Even one misplaced item can pose a serious hazard.

When do you realize you don’t have all your tools accounted for? Is it on the drive home, when you have that gut feeling that something’s not right? Is it when the pilot or next mechanic finds it on a preflight or daily inspection? Let’s hope it’s not during an accident investigation.

Routine tool and hardware accountability is one safe practice that seems like a no-brainer, but sometimes we become distracted and leave tools or other hardware on an aircraft.

Visit rotor.org/sos to view and download this and additional resources, including videos and posters. (HAI/Colten Gonzalez-Hill Design)

Strict Accountability for Each Tool

Aviation has come a long way in tool control over my years in the industry. In the early 1980s, I was a member of a helicopter squadron that implemented a program of tool control that mandated that the entire squadron would be grounded if even one tool wasn’t accounted for.

Every tool used on an aircraft was signed out of the tool room. Before that aircraft was released for flight, every tool signed out had to be logged back in. We all thought these measures were extreme.

Sometimes we’d receive a phone call in the late-night hours that required a drive back to the hangar to return the socket or small tool that we’d forgotten about in our pocket and didn’t notice as we checked in our other tools. Over time, however, we learned the value of this best practice and the consequences of poor tool accountability.

As has been said before, most, if not all, aviation regulations or rules are written in blood. Poor tool control has been attributed to many aviation accidents over the decades.

There’s a well-known story of Charles Lindbergh’s Spirit of St. Louis airplane having a pair of pliers in the airframe that seemingly was left during the building of the aircraft at Ryan Airlines or possibly used by Lindbergh himself on his famous flight from New York to Paris in 1927. The pliers were found when the aircraft was being prepared for display at the Smithsonian Institution.

Don’t Forget Hardware and Debris

Tool control should also encompass other relevant items the aviation mechanic or engineer is working with, such as hardware. I once had smoke in the cockpit of an aircraft just after takeoff. Upon landing back at the airport from which I departed, I began a search for what caused the smoke. After about six hours of searching over two days, I found a very small nut that had fallen from someplace unknown to me and lodged itself between two poles on the master switch, causing the circuit to short and burn some wires coming from the electrical master circuit.

I looked for a long time, hoping to see where the nut came from, but every instrument had corresponding hardware, and nothing was missing. My suspicion is that at some point over the aircraft’s long history, a technician lost the nut during a panel upgrade, couldn’t find it, and replaced it with another nut, leaving the original for me to find on my fateful fight.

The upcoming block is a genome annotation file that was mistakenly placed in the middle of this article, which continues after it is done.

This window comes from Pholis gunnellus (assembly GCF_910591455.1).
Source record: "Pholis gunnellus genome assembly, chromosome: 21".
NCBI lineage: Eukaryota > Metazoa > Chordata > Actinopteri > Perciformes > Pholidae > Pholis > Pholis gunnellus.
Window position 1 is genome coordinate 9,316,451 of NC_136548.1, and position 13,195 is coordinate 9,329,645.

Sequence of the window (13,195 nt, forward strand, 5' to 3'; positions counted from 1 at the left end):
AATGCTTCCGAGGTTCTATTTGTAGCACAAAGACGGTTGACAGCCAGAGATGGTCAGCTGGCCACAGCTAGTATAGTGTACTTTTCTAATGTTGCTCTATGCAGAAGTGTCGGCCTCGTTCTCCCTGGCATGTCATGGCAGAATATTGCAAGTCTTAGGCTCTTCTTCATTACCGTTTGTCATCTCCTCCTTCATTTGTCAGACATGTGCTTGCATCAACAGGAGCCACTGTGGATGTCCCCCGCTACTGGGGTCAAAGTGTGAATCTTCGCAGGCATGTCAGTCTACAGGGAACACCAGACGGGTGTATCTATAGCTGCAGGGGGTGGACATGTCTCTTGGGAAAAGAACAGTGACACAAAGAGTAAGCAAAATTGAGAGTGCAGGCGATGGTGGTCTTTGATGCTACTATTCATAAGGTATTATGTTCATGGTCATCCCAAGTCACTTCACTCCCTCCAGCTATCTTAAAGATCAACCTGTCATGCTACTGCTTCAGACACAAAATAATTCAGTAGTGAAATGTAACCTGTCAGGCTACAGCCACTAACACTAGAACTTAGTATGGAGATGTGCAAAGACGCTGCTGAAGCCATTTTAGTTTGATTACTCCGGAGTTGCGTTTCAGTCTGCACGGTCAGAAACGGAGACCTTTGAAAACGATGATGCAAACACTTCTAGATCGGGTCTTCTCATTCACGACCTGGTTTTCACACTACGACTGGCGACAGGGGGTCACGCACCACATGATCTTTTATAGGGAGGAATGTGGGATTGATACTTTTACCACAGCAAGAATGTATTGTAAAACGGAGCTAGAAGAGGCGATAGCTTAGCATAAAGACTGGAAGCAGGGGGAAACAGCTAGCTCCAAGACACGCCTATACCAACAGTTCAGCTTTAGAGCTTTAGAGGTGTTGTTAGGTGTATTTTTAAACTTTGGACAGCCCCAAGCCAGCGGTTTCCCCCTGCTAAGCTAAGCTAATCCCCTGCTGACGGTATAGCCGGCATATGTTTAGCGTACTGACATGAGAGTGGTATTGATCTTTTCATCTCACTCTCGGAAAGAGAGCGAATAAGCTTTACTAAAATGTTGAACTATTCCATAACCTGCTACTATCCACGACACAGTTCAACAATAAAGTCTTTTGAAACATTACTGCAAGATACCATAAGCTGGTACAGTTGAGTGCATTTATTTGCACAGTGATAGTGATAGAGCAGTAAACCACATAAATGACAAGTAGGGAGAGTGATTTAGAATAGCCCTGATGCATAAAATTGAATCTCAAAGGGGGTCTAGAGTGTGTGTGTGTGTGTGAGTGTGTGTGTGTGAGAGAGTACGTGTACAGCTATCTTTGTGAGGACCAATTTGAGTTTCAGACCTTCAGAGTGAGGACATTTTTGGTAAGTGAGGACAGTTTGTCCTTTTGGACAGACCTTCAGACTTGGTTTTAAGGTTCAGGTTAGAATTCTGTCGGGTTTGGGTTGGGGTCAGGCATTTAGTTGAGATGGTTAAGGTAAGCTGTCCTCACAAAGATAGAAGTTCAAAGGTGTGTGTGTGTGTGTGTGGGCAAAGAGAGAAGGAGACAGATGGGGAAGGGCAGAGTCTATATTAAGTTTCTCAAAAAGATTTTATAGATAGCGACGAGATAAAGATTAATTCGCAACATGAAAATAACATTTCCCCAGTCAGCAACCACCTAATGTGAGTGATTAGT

Unfortunately, this wasn’t an isolated occurrence. Parts bags have been filled with pieces of safety wire, nuts, screws, bolts, washers, and cotter pins that were left behind after being abandoned during past maintenance.

This author isn’t above reproach. Just last week, I was removing the battery from an aircraft for a local airplane owner. After the battery removal, we engaged in typical hangar chat. After leaving the owner’s hangar and checking my toolbox, I realized I had left a quarter-inch drive ratchet and half-inch socket on the wing of his Cessna 310. Perfect tool control, like so many aspects of safety, is a goal to be pursued every day, and every day you start anew.

Having a place for every tool, using foam shadowing to clearly indicate what’s missing, and asking for a second set of eyes to verify it’s a clean and complete job with all tools accounted for will save you from worry and embarrassment—and from being part of an accident investigation.

Please contact HAI for information on helpful safety programs and literature such as our new tool control safety poster (p. 69) and our soon-to-be-added HAI Maintenance Safety Management System (SMS) program. The program, originally designed for Part 145 repair stations but now adaptable to line maintenance as well, is just one of many safety resources we continue to add to our lineup to support HAI members’ needs.

HAI operator members interested in participating in the HAI Maintenance SMS program can contact me at zac.noble@rotor.org.

Fugere tutum! 

Author

  • Zac Noble

    Zac, HAI’s director of maintenance and technology, joined the association as its deputy director of flight operations and technical services after 11 years of flying in the air medical sector. A US Army veteran, Zac’s aviation career spans more than 35 years. He is a dual-rated ATP, a dual-rated CFII, and an A&P with IA privileges.

Zac Noble

Zac Noble

Zac, HAI’s director of maintenance and technology, joined the association as its deputy director of flight operations and technical services after 11 years of flying in the air medical sector. A US Army veteran, Zac’s aviation career spans more than 35 years. He is a dual-rated ATP, a dual-rated CFII, and an A&P with IA privileges.

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